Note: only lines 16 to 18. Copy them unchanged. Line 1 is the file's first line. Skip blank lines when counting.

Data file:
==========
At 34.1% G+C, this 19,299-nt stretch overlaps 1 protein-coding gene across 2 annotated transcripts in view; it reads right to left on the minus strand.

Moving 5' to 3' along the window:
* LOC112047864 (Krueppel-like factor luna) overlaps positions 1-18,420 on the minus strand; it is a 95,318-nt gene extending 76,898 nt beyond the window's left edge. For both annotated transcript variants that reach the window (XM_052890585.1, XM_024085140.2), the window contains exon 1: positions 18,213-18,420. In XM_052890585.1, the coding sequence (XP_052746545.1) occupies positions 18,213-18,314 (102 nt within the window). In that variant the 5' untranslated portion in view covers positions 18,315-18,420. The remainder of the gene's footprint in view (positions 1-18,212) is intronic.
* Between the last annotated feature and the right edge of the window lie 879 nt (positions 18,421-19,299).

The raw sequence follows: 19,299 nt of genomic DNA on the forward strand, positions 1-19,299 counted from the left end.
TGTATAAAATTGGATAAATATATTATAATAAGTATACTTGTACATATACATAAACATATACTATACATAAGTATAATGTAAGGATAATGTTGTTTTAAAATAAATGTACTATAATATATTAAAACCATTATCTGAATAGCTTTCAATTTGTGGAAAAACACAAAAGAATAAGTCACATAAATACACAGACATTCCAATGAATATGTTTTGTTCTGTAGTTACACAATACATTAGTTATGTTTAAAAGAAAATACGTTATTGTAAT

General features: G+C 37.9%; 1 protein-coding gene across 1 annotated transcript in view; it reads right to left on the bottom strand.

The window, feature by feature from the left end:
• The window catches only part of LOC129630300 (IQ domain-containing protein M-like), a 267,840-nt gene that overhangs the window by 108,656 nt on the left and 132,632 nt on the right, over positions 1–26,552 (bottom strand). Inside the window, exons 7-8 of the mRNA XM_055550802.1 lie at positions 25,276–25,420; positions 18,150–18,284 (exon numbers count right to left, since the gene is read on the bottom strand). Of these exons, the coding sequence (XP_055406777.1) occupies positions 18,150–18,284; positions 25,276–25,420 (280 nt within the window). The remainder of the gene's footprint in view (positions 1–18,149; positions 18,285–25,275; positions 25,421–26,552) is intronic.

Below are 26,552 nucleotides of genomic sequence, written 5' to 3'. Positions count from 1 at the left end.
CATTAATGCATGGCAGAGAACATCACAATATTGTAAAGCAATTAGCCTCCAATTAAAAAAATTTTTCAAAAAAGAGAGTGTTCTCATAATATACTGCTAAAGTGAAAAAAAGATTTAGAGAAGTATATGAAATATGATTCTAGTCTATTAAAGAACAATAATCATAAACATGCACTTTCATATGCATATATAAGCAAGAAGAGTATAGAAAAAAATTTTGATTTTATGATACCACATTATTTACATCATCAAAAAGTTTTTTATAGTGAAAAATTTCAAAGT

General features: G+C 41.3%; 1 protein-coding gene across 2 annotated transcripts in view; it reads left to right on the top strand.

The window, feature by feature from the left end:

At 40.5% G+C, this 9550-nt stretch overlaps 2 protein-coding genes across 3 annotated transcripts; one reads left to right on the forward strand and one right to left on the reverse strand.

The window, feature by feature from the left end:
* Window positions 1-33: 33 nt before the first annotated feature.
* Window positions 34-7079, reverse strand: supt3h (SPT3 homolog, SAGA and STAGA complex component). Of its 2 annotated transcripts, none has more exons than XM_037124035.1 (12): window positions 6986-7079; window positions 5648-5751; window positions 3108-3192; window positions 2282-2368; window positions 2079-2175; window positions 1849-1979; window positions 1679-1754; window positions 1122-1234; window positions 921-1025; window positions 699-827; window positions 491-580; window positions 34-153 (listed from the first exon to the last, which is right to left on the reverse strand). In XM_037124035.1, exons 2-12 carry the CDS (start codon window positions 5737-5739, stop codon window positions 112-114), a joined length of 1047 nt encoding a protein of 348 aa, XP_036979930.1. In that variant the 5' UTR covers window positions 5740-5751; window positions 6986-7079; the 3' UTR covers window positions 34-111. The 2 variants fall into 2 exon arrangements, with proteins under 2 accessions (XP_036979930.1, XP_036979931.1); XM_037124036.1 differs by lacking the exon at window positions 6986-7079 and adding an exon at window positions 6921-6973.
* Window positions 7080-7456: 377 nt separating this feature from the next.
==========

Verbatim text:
* Window positions 1-33: 33 nt before the first annotated feature.
* Window positions 34-7079, reverse strand: supt3h (SPT3 homolog, SAGA and STAGA complex component). Of its 2 annotated transcripts, none has more exons than XM_037124035.1 (12): window positions 6986-7079; window positions 5648-5751; window positions 3108-3192; window positions 2282-2368; window positions 2079-2175; window positions 1849-1979; window positions 1679-1754; window positions 1122-1234; window positions 921-1025; window positions 699-827; window positions 491-580; window positions 34-153 (listed from the first exon to the last, which is right to left on the reverse strand). In XM_037124035.1, exons 2-12 carry the CDS (start codon window positions 5737-5739, stop codon window positions 112-114), a joined length of 1047 nt encoding a protein of 348 aa, XP_036979930.1. In that variant the 5' UTR covers window positions 5740-5751; window positions 6986-7079; the 3' UTR covers window positions 34-111. The 2 variants fall into 2 exon arrangements, with proteins under 2 accessions (XP_036979930.1, XP_036979931.1); XM_037124036.1 differs by lacking the exon at window positions 6986-7079 and adding an exon at window positions 6921-6973.
* Window positions 7080-7456: 377 nt separating this feature from the next.